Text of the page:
In the city of Detroit, when a developer builds a project that creates or replaces one half-acre or more of new hard surface — think: parking lot — the city dictates that the developer implements stormwater management practices into the project. That wasn’t always the case; the city passed the ordinance in 2018
Much of the city’s hard surfaces don’t have stormwater management practices in place, taxing an already overburdened drainage and sewage infrastructure. And it’s not necessarily easy, or cheap, to retrofit a pre-existing structure with green stormwater management infrastructure either. But a historic church in Eastern Market has successfully found a way to do just that.
Sacred Heart Church
, a home to Detroit’s Black Catholic community, was founded in 1875. Now, in the 21st century, the church is a leader in green stormwater infrastructure, having undergone an eco-friendly overhaul of the nearly two-acre church property.
“This demonstrates what’s possible with larger sites,” says Valerie Strassberg, Detroit Urban Conservation Director at The Nature Conservancy
, the organization responsible for orchestrating the project.
“It’s a unique project
. It wasn’t part of a new development, which would’ve been 50 percent cheaper because a lot of the things they did, they would’ve had to have done anyway. Retrofitting costs more money and it also takes longer.”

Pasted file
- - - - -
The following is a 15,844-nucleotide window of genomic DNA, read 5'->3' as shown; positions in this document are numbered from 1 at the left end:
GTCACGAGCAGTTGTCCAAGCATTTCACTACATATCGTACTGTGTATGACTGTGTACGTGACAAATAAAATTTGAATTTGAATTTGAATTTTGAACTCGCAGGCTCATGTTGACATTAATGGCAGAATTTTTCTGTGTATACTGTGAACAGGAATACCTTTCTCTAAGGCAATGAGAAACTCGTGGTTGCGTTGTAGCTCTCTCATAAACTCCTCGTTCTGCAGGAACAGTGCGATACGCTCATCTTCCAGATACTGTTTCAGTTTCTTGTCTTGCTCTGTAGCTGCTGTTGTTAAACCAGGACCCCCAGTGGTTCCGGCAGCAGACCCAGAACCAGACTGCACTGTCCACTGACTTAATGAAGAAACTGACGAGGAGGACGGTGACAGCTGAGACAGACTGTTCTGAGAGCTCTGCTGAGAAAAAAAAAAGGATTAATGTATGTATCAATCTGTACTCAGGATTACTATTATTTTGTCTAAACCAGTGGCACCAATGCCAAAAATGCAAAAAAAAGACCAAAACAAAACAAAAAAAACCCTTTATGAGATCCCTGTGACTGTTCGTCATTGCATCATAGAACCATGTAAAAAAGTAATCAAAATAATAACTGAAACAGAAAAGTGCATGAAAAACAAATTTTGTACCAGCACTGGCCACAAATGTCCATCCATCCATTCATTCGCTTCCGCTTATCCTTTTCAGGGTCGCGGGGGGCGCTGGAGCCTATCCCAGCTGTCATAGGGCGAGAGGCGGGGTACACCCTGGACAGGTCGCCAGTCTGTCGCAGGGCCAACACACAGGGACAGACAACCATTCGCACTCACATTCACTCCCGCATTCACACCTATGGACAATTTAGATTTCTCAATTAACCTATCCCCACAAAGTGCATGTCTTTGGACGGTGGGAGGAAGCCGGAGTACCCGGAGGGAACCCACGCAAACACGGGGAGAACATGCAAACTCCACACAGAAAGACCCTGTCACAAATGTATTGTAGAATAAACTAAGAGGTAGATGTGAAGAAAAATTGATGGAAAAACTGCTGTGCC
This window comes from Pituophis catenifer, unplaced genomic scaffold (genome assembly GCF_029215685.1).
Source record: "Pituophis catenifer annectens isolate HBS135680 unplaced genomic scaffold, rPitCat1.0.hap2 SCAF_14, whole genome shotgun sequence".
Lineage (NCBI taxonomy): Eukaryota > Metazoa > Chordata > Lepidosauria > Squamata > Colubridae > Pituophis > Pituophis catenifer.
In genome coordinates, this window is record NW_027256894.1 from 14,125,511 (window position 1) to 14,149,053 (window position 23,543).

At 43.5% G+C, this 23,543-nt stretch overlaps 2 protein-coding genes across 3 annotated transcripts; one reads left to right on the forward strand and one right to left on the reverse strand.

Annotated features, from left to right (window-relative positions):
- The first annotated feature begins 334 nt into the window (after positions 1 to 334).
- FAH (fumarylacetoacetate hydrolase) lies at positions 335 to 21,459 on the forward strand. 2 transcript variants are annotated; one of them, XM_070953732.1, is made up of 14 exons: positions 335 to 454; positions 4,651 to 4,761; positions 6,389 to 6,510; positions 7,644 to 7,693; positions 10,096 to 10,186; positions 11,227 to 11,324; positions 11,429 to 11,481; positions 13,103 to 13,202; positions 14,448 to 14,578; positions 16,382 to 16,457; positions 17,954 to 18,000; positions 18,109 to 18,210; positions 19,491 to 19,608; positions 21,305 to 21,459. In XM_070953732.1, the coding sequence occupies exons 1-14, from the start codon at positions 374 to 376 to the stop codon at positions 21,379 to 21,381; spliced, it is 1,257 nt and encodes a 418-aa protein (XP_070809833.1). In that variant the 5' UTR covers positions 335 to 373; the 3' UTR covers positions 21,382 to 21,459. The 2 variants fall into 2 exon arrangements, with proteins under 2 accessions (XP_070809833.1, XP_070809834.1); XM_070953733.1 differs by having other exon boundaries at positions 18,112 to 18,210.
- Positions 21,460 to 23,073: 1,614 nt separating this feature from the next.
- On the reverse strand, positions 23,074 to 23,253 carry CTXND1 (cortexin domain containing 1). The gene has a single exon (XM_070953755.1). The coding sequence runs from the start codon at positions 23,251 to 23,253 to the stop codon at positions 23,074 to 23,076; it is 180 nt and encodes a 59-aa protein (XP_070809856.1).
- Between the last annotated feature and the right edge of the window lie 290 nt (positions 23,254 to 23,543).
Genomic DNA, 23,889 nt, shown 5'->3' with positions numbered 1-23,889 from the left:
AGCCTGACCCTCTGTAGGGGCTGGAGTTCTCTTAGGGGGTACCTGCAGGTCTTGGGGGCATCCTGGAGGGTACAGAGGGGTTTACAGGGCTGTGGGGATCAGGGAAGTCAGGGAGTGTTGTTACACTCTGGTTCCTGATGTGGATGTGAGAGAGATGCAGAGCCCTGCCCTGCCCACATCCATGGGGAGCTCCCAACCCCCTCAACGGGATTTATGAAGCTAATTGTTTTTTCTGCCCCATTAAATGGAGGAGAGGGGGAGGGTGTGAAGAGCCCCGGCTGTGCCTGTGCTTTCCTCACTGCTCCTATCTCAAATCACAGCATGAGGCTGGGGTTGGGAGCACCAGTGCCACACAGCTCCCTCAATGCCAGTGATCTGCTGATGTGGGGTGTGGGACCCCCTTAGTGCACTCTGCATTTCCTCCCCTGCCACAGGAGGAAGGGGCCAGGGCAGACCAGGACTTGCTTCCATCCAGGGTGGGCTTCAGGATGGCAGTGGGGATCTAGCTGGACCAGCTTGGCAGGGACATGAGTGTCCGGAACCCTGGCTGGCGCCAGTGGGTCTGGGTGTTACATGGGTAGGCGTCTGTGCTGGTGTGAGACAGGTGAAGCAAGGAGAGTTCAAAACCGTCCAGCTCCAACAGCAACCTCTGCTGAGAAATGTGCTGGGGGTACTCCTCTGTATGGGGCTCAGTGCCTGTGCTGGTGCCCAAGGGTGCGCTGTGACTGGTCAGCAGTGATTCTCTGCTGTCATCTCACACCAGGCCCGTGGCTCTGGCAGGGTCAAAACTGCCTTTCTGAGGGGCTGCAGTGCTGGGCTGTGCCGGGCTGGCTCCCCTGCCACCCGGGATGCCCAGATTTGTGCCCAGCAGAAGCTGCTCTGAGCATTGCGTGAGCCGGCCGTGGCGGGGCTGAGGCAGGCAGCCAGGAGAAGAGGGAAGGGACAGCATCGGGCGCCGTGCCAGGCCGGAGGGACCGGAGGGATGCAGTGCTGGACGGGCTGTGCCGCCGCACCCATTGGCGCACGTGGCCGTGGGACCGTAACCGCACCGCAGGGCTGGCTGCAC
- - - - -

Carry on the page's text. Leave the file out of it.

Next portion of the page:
The Sacred Heart parking lot before the project began
For the project, Sacred Heart received major funding from the Ralph C. Wilson, Jr. Foundation and additional funding from the DTE Energy Foundation. Eastern Market Partnership connected the church with The Nature Conservancy, which helped guide the project.
In the middle of a 1.31-acre parking lot, one can now find an oasis of native plants and trees and permeable surfaces.
“We peeled back the pavement and created a basin, planting water-loving native plants. We also outfitted half the roof of the church and activity buildings [with runoff infrastructure],” Strassberg says.
“We estimate that this project keeps 1.5 million gallons of stormwater out of the system in an average year.”
The Sacred Heart parking lot now
The water-loving native plants and permeable surfaces keep stormwater from flooding the pavement, which would then drain into the city’s sewer system. Solving the problem has significantly reduced the church’s monthly drainage charge on their water bills, Strassberg says.
The green infrastructure has the added bonus of beautifying the church campus. The Sacred Heart Church Garden Club was also formed to tend the land.
“This project shows that it’s not impossible, that it’s not cost-prohibitive. But it helps to work with people with experience to help get you through the process,” Strassberg says.
Got a development news story to share? Email MJ Galbraith here or send him a tweet @mikegalbraith.